A man in his 40’s was visiting a friend from out-of-state. He had heard for a few years about our music ministry from another friend and decided to take a cab to the concert from the airport on his way to his friend’s home. During our rendition of Angels Among Us tears rolled down his cheeks. After the concert he whispered that it was the song that had most clearly spoken to him. When we carry out our mission, there are times we can only guess at people’s stories, but the comforting thing for them and for us is that God knows and loves every detail and heals everything in his time.

He wasn’t the only one who followed Jesus’ call on impulse like Matthew, Andrew, James, and John. A woman in Boston was talking with her daughter in Kansas City. While she was wondering aloud when the Daughters’ concert might be, her daughter looked it up online. “Mom! It’s today at 3!” Still another woman said that—for reasons we’ll never know—she hadn’t been out of the house for months and felt that she was supposed to go to this. She was glad she did.

Not only did we pray for people who attend, but many others joined in those prayers. Just look at the Daughters of St. Paul Choir Facebook fanpage to get a sampling of what God heard on audiences’ behalf. As a representative of the development office, I participated in the Staten Island dinner concert at the Hilton. Since our own convent was filled with choir members, another visiting FSP and I stayed with the very hospitable Schoenstatt Sisters. They made a point of telling us that they were praying for the people we ministered to that night. “American Idol” may invite votes; we go for the prayers!

I think this is one reason God puts people in our path. At a rest stop between Philadelphia and Hartford, the sisters got something to drink. As they stood in line to pay, a woman turned to one of them and said hesitantly, “I want to let you know, my father passed away. I’ve started to doubt. What should I read? What should I do? What prayer should I say?” Realizing she didn’t know this woman’s story enough to pontificate with her even if she had wanted to, Sister still felt prompted to suggest Psalm 23. “Hear God saying to you, ‘I’m the Good Shepherd.’ Picture yourself in God’s arms. He’s carrying you. He wants to hold you and he’s also holding your father.” The woman began to cry. Then Sister added, “I promise you, we’ll pray for you.”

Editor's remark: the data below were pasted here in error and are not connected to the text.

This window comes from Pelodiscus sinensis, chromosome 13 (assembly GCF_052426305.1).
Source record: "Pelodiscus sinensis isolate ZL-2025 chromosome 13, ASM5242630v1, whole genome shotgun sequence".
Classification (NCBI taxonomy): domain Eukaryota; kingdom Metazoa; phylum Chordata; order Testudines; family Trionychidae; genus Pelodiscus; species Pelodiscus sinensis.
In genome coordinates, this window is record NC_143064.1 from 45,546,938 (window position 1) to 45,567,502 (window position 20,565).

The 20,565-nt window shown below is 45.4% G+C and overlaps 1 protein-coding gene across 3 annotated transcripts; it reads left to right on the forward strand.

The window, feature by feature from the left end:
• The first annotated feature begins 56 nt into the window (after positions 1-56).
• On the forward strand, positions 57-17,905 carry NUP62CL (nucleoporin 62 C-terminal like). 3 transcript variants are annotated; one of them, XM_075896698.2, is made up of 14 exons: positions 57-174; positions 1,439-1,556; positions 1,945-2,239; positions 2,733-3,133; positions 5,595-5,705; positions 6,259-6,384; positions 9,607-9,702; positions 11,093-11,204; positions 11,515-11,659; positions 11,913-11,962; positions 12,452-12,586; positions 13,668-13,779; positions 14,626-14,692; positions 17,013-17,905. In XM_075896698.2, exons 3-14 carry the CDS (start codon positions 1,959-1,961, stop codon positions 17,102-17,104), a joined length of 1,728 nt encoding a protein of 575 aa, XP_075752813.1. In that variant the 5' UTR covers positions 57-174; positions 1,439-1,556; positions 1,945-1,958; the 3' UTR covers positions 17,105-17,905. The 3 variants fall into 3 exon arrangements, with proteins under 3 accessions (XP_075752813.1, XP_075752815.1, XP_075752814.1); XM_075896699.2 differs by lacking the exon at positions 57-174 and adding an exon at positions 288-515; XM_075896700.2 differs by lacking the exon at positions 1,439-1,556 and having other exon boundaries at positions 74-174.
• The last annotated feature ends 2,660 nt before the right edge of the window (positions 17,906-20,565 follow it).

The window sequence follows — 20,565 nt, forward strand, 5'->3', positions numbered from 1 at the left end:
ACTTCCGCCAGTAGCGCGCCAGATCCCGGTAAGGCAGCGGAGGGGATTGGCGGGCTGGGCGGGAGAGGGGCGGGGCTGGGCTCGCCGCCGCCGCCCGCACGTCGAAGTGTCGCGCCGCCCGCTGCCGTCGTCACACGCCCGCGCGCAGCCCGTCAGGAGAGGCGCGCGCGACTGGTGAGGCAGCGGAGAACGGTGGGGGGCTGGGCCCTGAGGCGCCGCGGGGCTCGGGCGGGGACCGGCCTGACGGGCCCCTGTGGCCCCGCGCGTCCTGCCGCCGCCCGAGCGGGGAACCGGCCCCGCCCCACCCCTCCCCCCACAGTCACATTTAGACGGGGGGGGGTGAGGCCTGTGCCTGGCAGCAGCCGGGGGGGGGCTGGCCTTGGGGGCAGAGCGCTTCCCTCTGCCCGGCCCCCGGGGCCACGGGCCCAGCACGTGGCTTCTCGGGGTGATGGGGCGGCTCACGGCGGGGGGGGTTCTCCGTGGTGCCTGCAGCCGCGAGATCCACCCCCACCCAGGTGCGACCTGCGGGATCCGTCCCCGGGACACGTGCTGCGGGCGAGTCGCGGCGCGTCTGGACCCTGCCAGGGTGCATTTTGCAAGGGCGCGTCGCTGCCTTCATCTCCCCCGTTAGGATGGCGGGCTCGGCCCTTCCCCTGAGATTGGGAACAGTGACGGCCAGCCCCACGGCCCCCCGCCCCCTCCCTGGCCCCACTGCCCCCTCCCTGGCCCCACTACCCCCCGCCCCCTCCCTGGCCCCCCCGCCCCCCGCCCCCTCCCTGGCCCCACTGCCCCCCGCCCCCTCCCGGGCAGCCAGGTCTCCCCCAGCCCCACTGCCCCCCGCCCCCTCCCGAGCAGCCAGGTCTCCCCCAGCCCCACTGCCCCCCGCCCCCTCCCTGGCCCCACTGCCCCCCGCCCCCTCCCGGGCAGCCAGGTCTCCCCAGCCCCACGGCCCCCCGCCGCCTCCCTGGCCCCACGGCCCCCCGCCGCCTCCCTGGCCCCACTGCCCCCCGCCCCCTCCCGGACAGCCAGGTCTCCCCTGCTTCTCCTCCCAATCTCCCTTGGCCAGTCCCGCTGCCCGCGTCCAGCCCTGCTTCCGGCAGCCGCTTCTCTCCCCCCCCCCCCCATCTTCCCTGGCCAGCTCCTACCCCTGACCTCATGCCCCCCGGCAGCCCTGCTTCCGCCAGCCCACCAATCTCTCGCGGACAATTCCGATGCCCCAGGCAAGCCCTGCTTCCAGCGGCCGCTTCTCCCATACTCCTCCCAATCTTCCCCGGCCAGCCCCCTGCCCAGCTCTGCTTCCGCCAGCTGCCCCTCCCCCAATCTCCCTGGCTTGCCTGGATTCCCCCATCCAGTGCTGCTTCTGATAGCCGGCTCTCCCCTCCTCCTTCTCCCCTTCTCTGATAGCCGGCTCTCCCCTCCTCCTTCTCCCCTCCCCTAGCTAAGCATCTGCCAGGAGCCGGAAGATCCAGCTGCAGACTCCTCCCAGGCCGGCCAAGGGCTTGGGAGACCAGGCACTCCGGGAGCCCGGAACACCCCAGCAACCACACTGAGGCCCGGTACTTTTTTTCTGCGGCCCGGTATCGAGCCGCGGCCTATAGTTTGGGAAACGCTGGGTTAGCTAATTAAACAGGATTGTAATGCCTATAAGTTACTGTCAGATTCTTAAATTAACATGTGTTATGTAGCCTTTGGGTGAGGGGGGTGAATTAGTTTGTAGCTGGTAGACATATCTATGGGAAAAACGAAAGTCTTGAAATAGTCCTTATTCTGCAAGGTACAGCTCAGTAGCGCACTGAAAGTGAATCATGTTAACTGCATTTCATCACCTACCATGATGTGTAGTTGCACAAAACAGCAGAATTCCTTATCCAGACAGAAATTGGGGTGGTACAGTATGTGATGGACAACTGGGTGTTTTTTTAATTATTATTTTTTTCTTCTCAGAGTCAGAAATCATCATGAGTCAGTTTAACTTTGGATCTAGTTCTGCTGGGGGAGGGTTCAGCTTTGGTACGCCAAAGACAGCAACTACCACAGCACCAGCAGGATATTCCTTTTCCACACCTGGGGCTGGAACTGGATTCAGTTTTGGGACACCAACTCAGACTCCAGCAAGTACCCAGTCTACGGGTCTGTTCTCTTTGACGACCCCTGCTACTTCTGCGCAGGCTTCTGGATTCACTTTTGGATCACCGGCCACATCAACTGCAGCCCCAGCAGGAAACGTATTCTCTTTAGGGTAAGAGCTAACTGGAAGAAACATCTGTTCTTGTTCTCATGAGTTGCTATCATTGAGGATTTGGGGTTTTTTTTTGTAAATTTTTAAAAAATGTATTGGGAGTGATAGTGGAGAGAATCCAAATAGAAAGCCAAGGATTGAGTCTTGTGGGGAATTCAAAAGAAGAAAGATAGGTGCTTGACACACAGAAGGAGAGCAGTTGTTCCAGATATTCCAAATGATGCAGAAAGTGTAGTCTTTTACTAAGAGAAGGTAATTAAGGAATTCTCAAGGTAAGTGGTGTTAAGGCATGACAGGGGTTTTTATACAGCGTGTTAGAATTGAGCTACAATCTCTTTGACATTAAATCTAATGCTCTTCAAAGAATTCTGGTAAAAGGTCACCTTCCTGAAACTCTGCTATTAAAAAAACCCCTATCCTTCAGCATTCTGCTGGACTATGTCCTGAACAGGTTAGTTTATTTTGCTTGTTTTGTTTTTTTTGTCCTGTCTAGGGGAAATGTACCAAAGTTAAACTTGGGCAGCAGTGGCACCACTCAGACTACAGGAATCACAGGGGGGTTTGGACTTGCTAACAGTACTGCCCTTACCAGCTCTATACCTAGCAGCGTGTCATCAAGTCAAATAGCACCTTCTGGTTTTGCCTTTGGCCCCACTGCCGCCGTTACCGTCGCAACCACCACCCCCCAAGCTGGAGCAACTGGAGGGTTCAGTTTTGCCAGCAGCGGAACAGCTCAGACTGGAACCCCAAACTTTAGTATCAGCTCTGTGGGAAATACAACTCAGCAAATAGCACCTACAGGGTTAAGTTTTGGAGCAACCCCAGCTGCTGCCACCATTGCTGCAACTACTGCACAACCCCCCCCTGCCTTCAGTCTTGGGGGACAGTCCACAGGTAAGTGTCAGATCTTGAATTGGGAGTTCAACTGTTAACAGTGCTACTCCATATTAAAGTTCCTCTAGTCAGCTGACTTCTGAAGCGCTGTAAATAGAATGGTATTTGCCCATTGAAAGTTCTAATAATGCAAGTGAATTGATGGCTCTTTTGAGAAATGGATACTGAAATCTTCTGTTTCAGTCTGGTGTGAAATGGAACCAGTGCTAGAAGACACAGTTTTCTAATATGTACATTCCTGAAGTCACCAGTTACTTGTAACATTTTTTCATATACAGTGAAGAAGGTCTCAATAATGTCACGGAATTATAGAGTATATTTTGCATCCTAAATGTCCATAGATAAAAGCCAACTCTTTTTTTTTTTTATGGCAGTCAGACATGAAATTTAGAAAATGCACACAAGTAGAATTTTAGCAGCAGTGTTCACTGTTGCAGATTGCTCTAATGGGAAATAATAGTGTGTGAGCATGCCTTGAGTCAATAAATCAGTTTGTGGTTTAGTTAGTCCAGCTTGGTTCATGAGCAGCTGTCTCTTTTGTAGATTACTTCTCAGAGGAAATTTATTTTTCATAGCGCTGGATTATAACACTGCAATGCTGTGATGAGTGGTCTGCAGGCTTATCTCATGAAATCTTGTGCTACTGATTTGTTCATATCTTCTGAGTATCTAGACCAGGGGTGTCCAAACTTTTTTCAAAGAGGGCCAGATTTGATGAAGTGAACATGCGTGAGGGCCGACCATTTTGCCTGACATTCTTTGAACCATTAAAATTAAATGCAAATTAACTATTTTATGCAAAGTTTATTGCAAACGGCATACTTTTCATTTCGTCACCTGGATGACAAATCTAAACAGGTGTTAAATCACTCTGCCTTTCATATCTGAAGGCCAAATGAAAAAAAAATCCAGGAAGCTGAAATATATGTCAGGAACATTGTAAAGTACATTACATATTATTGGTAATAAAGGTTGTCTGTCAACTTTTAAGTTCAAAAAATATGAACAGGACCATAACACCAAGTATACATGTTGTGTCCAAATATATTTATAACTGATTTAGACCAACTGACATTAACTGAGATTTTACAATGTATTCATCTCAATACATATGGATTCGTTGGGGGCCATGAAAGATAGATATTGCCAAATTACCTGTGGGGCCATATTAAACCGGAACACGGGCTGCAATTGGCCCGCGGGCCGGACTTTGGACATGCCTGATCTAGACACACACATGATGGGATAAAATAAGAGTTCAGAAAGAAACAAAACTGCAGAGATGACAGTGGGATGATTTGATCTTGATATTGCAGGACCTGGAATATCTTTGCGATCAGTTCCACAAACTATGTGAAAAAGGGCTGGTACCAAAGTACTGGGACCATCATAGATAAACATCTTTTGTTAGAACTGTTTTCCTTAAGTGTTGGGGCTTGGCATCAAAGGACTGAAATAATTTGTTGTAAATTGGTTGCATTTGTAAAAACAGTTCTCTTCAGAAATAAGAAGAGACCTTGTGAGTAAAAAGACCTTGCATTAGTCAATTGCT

The morning after one concert, a friend called ahead to a restaurant to pay for both the sisters’ breakfast and lunch for the road, his customary gift each year. He has heavy crosses to carry and seems to appreciate the hope that the music ministry offers him. “People give when they’re touched by our mission,” Sr. Margaret Timothy said. “He never wants thanks. He says, ‘This is my thank-you to you.’”

Click here to listen and order
If you would like to be notified about next year’s concerts, or you know someone who wants to financially sponsor a concert near you, e-mail me at As you sing the carols and songs of the season, make it a prayer for those who need the hope of Good News in their world.
Click here to hear and order
Angels Among Us and
O Holy Night.

Photo credits: Ann R. Heady, FSP, Phivan Ngoc Nguyen

Wednesday, December 7, 2011

"Flying" South

Sr. Maria Elizabeth Borobia is seated at right.
In September and October, Pauline Faithways ran a series of articles on what we’ve taken to calling the “redesigning of America.” (See Sept. 28, Oct. 5, and Oct. 12.) This is a new project of the Daughters of St. Paul answering Pope John Paul’s summons to the Church in the American Hemisphere to begin thinking of ourselves, North and South, as a single continent, so as to facilitate the Church’s new evangelization in a more collaborative way. Our superior general, Sr. Antonieta Bruscato, has led the entire congregation in all 54 nations and territories where we’re located “to renew ourselves and reconfigure our communities as necessary, so as to respond to the evangelization and media needs” of those we’re called to serve, as the blog post of Oct. 5 put it.